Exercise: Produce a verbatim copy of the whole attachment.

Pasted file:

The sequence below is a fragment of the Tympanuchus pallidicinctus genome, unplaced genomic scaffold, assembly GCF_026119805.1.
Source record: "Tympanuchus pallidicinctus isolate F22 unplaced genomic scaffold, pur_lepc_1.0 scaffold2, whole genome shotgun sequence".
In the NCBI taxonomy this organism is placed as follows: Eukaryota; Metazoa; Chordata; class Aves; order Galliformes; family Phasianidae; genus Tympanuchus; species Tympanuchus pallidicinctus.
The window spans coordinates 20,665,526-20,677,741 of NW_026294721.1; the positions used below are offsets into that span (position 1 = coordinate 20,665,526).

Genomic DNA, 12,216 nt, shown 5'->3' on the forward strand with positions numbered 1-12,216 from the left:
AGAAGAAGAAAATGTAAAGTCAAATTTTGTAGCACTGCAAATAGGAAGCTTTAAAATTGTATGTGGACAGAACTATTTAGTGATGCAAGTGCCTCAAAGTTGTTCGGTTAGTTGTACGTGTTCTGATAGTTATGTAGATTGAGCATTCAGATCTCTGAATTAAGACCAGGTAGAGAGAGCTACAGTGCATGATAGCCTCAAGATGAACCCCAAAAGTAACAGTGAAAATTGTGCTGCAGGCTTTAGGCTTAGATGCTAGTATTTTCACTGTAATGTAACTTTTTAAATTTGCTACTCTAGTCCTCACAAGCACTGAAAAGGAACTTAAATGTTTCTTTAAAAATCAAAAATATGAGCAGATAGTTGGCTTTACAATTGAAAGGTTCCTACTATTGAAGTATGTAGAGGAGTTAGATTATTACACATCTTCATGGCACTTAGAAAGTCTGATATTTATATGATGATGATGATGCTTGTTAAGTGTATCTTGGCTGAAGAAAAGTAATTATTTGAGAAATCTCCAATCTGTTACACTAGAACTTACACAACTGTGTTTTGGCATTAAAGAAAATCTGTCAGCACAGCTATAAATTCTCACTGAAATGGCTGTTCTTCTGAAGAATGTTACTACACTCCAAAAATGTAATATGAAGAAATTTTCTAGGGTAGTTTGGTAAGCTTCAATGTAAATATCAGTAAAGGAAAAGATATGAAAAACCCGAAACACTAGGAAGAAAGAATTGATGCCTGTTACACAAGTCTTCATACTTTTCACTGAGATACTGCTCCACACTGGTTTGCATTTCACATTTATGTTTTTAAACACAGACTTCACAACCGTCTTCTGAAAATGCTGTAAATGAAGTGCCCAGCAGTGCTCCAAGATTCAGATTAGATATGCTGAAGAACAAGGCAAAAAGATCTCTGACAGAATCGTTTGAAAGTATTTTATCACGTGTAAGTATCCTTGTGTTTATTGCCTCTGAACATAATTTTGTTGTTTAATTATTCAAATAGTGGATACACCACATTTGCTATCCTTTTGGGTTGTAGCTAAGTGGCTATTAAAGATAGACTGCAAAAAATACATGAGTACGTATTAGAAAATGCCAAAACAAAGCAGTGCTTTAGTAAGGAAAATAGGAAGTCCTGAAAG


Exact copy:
The sequence below is a fragment of the Tympanuchus pallidicinctus genome, unplaced genomic scaffold, assembly GCF_026119805.1.
Source record: "Tympanuchus pallidicinctus isolate F22 unplaced genomic scaffold, pur_lepc_1.0 scaffold2, whole genome shotgun sequence".
In the NCBI taxonomy this organism is placed as follows: Eukaryota; Metazoa; Chordata; class Aves; order Galliformes; family Phasianidae; genus Tympanuchus; species Tympanuchus pallidicinctus.
The window spans coordinates 20,665,526-20,677,741 of NW_026294721.1; the positions used below are offsets into that span (position 1 = coordinate 20,665,526).

Genomic DNA, 12,216 nt, shown 5'->3' on the forward strand with positions numbered 1-12,216 from the left:
AGAAGAAGAAAATGTAAAGTCAAATTTTGTAGCACTGCAAATAGGAAGCTTTAAAATTGTATGTGGACAGAACTATTTAGTGATGCAAGTGCCTCAAAGTTGTTCGGTTAGTTGTACGTGTTCTGATAGTTATGTAGATTGAGCATTCAGATCTCTGAATTAAGACCAGGTAGAGAGAGCTACAGTGCATGATAGCCTCAAGATGAACCCCAAAAGTAACAGTGAAAATTGTGCTGCAGGCTTTAGGCTTAGATGCTAGTATTTTCACTGTAATGTAACTTTTTAAATTTGCTACTCTAGTCCTCACAAGCACTGAAAAGGAACTTAAATGTTTCTTTAAAAATCAAAAATATGAGCAGATAGTTGGCTTTACAATTGAAAGGTTCCTACTATTGAAGTATGTAGAGGAGTTAGATTATTACACATCTTCATGGCACTTAGAAAGTCTGATATTTATATGATGATGATGATGCTTGTTAAGTGTATCTTGGCTGAAGAAAAGTAATTATTTGAGAAATCTCCAATCTGTTACACTAGAACTTACACAACTGTGTTTTGGCATTAAAGAAAATCTGTCAGCACAGCTATAAATTCTCACTGAAATGGCTGTTCTTCTGAAGAATGTTACTACACTCCAAAAATGTAATATGAAGAAATTTTCTAGGGTAGTTTGGTAAGCTTCAATGTAAATATCAGTAAAGGAAAAGATATGAAAAACCCGAAACACTAGGAAGAAAGAATTGATGCCTGTTACACAAGTCTTCATACTTTTCACTGAGATACTGCTCCACACTGGTTTGCATTTCACATTTATGTTTTTAAACACAGACTTCACAACCGTCTTCTGAAAATGCTGTAAATGAAGTGCCCAGCAGTGCTCCAAGATTCAGATTAGATATGCTGAAGAACAAGGCAAAAAGATCTCTGACAGAATCGTTTGAAAGTATTTTATCACGTGTAAGTATCCTTGTGTTTATTGCCTCTGAACATAATTTTGTTGTTTAATTATTCAAATAGTGGATACACCACATTTGCTATCCTTTTGGGTTGTAGCTAAGTGGCTATTAAAGATAGACTGCAAAAAATACATGAGTACGTATTAGAAAATGCCAAAACAAAGCAGTGCTTTAGTAAGGAAAATAGGAAGTCCTGAAAG